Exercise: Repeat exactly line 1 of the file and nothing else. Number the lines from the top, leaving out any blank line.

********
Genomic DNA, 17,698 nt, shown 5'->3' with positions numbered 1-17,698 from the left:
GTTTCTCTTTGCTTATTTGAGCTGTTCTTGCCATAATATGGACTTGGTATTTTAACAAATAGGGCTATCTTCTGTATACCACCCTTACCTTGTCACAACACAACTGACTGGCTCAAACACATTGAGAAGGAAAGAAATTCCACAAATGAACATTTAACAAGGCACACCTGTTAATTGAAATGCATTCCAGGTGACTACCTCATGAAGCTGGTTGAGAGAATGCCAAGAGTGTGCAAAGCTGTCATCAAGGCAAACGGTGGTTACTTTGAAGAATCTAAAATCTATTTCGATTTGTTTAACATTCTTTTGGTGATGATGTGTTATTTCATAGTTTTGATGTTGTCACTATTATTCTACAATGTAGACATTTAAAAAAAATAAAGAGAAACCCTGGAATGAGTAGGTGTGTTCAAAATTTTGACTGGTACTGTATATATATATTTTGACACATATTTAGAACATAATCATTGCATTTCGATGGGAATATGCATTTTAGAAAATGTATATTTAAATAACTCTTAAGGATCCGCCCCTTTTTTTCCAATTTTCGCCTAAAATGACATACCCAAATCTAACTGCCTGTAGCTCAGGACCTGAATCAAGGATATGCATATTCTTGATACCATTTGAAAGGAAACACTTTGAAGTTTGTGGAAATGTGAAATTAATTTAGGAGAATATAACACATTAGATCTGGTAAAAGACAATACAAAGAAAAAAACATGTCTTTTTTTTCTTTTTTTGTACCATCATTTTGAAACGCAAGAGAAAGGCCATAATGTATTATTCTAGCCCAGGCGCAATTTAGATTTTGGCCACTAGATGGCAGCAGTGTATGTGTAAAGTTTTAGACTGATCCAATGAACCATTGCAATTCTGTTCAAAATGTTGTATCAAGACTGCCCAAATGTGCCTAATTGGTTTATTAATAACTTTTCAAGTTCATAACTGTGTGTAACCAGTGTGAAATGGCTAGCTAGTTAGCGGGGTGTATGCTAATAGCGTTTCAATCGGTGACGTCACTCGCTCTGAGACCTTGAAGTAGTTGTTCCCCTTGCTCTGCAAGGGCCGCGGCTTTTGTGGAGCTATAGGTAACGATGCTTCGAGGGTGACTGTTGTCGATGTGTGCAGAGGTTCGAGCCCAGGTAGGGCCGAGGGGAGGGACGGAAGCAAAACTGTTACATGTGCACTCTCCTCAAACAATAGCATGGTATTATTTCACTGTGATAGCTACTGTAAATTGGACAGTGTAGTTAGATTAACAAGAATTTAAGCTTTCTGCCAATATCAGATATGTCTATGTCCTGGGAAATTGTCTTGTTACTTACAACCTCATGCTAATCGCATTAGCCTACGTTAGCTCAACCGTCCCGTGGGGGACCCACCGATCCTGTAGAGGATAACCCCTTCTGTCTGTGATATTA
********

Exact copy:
Genomic DNA, 17,698 nt, shown 5'->3' with positions numbered 1-17,698 from the left: